07 January 2011

Statistics, antidepressants, and suicide

Statistics is hard. At this point the, shall we say, flexibility of statistics is well worn (even high schoolers have heard that there are, "Lies, damn lies, and statistics."). Why statistics is hard is an important, but rarely asked question. One of the reasons is because statistics sits at the intersection of quantification and inquiry. Anyone can count how many M&Ms are in the package, but first they have to ask how many there are. In any statistical venture it is very important to keep one foot firmly rooted in this initial inquiry, no matter where the mathematical convolutions take you. Which leads to the question: Is an increased suicide rate a side effect of antidepressants? The FDA think so. But they're wrong.

To begin, let us examine two hypothetical studies investigating whether antidepressants increase suicidality. In study #1 we tested drug A and found that those taking the drug committed suicide at twice the rate as on the placebo. In study #2 we found that subjects taking drug B committed suicide at one half the rate of those on the placebo. Is this clear evidence that drug A is more dangerous than drug B? If you're the FDA, it is.

To illustrate the problem here lets say that each arm of each study had 100 patients. In study #1 two patients taking drug A committed suicide and only one taking the placbo did. In study #2 there were three patients taking drug B who committed suicide except that six patients in the placebo group committed suicide. The placebo group, who do not receive the drug are the ones determining the safety of these drugs (if you're scoring at home A is Paxil and B is Prozac).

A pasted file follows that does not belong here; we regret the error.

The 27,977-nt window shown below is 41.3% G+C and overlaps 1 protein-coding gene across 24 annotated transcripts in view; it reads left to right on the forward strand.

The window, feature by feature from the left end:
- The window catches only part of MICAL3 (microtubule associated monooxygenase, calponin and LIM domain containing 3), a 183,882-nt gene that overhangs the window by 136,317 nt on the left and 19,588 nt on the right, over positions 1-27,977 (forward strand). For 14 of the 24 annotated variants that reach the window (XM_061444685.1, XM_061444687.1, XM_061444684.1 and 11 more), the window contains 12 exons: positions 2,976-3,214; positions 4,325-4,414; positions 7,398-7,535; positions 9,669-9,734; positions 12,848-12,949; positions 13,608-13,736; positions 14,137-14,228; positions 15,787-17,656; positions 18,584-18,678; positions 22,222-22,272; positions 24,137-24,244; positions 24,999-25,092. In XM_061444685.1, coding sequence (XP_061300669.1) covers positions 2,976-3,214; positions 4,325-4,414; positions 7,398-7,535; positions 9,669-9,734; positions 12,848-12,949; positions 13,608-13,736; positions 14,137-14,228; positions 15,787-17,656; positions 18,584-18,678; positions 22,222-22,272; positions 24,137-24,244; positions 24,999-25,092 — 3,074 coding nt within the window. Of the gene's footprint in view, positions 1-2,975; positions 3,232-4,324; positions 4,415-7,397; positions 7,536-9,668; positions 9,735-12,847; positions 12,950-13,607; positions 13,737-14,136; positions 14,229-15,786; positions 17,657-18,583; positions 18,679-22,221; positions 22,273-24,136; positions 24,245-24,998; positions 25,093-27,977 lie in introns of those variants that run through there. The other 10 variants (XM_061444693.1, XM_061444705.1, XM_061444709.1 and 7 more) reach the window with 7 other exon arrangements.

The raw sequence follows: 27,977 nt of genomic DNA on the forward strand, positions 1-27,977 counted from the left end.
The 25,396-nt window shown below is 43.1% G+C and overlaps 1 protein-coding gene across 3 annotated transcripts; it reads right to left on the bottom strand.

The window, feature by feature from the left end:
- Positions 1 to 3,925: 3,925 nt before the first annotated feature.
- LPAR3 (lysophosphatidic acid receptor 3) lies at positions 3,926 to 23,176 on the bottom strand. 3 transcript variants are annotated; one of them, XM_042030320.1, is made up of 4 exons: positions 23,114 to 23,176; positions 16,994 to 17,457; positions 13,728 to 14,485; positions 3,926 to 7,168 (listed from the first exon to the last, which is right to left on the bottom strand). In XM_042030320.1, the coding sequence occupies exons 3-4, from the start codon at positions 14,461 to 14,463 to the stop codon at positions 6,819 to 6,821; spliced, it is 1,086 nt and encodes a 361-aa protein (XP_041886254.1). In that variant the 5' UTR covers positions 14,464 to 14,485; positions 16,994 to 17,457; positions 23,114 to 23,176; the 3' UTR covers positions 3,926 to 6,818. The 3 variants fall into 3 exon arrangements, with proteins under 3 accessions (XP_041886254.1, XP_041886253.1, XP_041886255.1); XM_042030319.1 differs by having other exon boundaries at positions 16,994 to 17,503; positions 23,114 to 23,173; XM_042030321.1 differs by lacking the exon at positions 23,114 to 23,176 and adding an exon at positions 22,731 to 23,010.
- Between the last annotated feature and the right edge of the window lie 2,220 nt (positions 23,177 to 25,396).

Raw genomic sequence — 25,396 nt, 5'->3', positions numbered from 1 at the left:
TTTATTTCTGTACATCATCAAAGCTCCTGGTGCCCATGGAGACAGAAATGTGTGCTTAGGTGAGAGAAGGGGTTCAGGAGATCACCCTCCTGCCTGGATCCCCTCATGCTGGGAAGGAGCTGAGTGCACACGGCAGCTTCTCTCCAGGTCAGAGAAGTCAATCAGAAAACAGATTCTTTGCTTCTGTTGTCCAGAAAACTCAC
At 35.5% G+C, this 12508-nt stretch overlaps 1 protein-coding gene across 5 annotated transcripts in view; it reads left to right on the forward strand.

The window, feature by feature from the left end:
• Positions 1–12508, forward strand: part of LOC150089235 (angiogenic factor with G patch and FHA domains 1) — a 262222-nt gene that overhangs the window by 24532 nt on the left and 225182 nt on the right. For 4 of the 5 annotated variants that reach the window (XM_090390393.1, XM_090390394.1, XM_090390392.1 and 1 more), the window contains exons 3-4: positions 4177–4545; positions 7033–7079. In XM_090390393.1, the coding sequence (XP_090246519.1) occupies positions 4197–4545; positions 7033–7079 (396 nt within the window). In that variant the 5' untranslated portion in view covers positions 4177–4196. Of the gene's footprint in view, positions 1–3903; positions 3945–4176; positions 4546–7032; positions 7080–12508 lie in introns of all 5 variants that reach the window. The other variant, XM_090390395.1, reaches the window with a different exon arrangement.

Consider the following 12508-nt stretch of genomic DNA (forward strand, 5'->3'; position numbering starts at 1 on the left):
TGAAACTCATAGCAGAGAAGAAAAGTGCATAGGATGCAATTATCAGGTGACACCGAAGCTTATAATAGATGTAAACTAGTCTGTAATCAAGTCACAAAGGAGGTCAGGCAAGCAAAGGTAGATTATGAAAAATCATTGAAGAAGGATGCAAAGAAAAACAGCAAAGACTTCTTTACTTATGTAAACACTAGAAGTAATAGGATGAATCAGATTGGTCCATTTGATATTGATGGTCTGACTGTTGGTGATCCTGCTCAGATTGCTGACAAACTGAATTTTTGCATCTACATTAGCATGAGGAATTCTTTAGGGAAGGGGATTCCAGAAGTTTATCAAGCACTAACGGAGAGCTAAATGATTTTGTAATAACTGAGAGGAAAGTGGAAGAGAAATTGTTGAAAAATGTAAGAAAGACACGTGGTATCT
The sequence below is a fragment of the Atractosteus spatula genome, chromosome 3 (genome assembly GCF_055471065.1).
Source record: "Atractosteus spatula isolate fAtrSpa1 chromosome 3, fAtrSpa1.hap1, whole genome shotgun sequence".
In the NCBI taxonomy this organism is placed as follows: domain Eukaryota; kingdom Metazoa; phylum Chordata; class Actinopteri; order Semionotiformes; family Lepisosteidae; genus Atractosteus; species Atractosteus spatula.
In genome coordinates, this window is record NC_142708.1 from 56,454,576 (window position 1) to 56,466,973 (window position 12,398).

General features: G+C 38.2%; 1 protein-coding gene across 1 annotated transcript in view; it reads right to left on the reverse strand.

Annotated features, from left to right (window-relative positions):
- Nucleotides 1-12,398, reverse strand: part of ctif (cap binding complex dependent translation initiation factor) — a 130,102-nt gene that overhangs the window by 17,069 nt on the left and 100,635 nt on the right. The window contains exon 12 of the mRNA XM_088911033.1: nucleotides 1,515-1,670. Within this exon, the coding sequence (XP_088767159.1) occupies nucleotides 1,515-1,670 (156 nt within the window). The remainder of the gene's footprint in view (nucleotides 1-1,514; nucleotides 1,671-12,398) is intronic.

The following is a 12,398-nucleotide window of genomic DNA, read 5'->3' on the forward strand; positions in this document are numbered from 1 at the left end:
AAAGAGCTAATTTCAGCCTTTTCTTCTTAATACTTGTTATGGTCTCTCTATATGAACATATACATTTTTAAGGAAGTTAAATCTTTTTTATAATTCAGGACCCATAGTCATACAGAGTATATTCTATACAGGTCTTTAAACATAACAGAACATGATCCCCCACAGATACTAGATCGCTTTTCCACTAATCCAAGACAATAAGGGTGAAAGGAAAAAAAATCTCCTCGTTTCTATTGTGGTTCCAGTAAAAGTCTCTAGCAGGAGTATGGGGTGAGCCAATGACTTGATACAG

In absolute terms drug A's arm of its study suffered fewer suicides than drug B's (2% vs 3%), making it safer. Except this is the opposite of the result we got when we examined the studies independently of one another. This is why it's so important to focus on what question your statistics are answering.

To complicate matters further actual suicides are incredibly rare in real antidepressant trials. This is partly because most trials only last 4 to 6 weeks, but mostly because anyone showing evidence of suicidal tendencies is excluded from the studies at the outset as a necessary condition of the trials. It's not really practical to give people who are actively ideating suicide a drug that is experimental, much less a placebo. It's even harder to get such a study past the medical ethics review board, so those folks are excluded from antidepressant studies.

Owing to this, clinicians use suicidality as their metric instead. Suicidality generally includes suicidal ideation or planning as well as self-harming behaviors. These events are more common than actual suicide and thus much easier to catalog and compare. In a large meta analysis conducted by the BMJ they found that 0.54% of patients in clinical trials expressed "suicidality." Helpfully, they even break down these incidences by indication group. If you do the math (they did not) 64% of the suicidality events were accounted for by those with major depressive disorder (MDD) and a further 28% had a condition categorized as "other psychiatric" (which explicitly excluded non-MDD depression). Completely unsurprisingly research has found that MDD and "other psychiatric" conditions have a very strong correlation with suicide (and, to use researcher's own proxy here, suicidality).